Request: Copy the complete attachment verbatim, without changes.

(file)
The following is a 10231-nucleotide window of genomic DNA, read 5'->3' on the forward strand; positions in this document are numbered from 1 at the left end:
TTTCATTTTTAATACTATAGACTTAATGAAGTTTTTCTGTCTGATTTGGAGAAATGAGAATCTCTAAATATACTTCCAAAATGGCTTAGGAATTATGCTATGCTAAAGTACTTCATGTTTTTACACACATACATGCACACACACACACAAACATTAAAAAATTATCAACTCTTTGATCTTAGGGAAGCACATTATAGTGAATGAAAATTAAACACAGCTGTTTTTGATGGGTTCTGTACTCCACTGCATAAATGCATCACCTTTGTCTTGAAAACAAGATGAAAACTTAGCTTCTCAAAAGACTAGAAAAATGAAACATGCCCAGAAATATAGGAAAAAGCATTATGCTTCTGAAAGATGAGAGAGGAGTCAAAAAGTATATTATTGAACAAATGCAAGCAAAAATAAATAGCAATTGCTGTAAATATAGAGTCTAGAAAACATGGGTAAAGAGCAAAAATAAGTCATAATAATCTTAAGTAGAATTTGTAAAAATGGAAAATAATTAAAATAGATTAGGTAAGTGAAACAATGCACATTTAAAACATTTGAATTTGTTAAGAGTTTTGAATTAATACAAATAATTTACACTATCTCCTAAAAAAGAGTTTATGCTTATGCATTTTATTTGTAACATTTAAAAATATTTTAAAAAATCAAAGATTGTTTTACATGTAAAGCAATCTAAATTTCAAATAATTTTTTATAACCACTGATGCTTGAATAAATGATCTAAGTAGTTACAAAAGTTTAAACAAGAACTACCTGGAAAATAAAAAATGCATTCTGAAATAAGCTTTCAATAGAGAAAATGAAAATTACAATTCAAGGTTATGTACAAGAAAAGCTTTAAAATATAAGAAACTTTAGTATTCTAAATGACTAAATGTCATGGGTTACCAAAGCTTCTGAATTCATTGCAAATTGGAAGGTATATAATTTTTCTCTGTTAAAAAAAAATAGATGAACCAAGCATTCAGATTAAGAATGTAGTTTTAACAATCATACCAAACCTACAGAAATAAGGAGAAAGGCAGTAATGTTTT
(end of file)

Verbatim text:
The following is a 10231-nucleotide window of genomic DNA, read 5'->3' on the forward strand; positions in this document are numbered from 1 at the left end:
TTTCATTTTTAATACTATAGACTTAATGAAGTTTTTCTGTCTGATTTGGAGAAATGAGAATCTCTAAATATACTTCCAAAATGGCTTAGGAATTATGCTATGCTAAAGTACTTCATGTTTTTACACACATACATGCACACACACACACAAACATTAAAAAATTATCAACTCTTTGATCTTAGGGAAGCACATTATAGTGAATGAAAATTAAACACAGCTGTTTTTGATGGGTTCTGTACTCCACTGCATAAATGCATCACCTTTGTCTTGAAAACAAGATGAAAACTTAGCTTCTCAAAAGACTAGAAAAATGAAACATGCCCAGAAATATAGGAAAAAGCATTATGCTTCTGAAAGATGAGAGAGGAGTCAAAAAGTATATTATTGAACAAATGCAAGCAAAAATAAATAGCAATTGCTGTAAATATAGAGTCTAGAAAACATGGGTAAAGAGCAAAAATAAGTCATAATAATCTTAAGTAGAATTTGTAAAAATGGAAAATAATTAAAATAGATTAGGTAAGTGAAACAATGCACATTTAAAACATTTGAATTTGTTAAGAGTTTTGAATTAATACAAATAATTTACACTATCTCCTAAAAAAGAGTTTATGCTTATGCATTTTATTTGTAACATTTAAAAATATTTTAAAAAATCAAAGATTGTTTTACATGTAAAGCAATCTAAATTTCAAATAATTTTTTATAACCACTGATGCTTGAATAAATGATCTAAGTAGTTACAAAAGTTTAAACAAGAACTACCTGGAAAATAAAAAATGCATTCTGAAATAAGCTTTCAATAGAGAAAATGAAAATTACAATTCAAGGTTATGTACAAGAAAAGCTTTAAAATATAAGAAACTTTAGTATTCTAAATGACTAAATGTCATGGGTTACCAAAGCTTCTGAATTCATTGCAAATTGGAAGGTATATAATTTTTCTCTGTTAAAAAAAAATAGATGAACCAAGCATTCAGATTAAGAATGTAGTTTTAACAATCATACCAAACCTACAGAAATAAGGAGAAAGGCAGTAATGTTTT